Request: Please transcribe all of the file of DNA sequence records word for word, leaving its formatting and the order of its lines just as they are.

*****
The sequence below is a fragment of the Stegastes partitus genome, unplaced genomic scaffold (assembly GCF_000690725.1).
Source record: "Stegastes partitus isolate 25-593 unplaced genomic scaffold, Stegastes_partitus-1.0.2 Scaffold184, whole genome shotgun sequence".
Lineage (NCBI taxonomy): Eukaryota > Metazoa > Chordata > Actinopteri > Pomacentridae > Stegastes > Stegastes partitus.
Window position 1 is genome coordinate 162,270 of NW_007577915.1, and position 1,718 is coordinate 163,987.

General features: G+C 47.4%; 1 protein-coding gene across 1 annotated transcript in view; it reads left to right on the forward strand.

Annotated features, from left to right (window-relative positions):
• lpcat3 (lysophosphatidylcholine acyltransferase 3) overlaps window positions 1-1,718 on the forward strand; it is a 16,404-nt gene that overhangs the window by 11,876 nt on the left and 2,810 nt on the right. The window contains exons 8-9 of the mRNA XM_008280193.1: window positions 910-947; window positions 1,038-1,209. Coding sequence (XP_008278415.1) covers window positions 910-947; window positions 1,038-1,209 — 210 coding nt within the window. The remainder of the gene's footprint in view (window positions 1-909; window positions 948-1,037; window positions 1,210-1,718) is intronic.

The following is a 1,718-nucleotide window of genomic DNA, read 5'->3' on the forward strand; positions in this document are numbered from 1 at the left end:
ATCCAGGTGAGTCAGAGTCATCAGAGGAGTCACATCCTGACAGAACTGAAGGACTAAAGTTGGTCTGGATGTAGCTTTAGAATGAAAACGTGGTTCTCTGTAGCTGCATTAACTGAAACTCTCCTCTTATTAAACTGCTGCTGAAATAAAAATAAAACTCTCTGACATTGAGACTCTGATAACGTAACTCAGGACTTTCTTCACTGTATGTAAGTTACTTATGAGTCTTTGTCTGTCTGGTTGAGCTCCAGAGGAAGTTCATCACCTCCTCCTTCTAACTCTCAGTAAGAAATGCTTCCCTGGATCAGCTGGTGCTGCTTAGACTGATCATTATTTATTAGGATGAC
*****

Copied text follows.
The sequence below is a fragment of the Stegastes partitus genome, unplaced genomic scaffold (assembly GCF_000690725.1).
Source record: "Stegastes partitus isolate 25-593 unplaced genomic scaffold, Stegastes_partitus-1.0.2 Scaffold184, whole genome shotgun sequence".
Lineage (NCBI taxonomy): Eukaryota > Metazoa > Chordata > Actinopteri > Pomacentridae > Stegastes > Stegastes partitus.
Window position 1 is genome coordinate 162,270 of NW_007577915.1, and position 1,718 is coordinate 163,987.

General features: G+C 47.4%; 1 protein-coding gene across 1 annotated transcript in view; it reads left to right on the forward strand.

Annotated features, from left to right (window-relative positions):
• lpcat3 (lysophosphatidylcholine acyltransferase 3) overlaps window positions 1-1,718 on the forward strand; it is a 16,404-nt gene that overhangs the window by 11,876 nt on the left and 2,810 nt on the right. The window contains exons 8-9 of the mRNA XM_008280193.1: window positions 910-947; window positions 1,038-1,209. Coding sequence (XP_008278415.1) covers window positions 910-947; window positions 1,038-1,209 — 210 coding nt within the window. The remainder of the gene's footprint in view (window positions 1-909; window positions 948-1,037; window positions 1,210-1,718) is intronic.

The following is a 1,718-nucleotide window of genomic DNA, read 5'->3' on the forward strand; positions in this document are numbered from 1 at the left end:
ATCCAGGTGAGTCAGAGTCATCAGAGGAGTCACATCCTGACAGAACTGAAGGACTAAAGTTGGTCTGGATGTAGCTTTAGAATGAAAACGTGGTTCTCTGTAGCTGCATTAACTGAAACTCTCCTCTTATTAAACTGCTGCTGAAATAAAAATAAAACTCTCTGACATTGAGACTCTGATAACGTAACTCAGGACTTTCTTCACTGTATGTAAGTTACTTATGAGTCTTTGTCTGTCTGGTTGAGCTCCAGAGGAAGTTCATCACCTCCTCCTTCTAACTCTCAGTAAGAAATGCTTCCCTGGATCAGCTGGTGCTGCTTAGACTGATCATTATTTATTAGGATGAC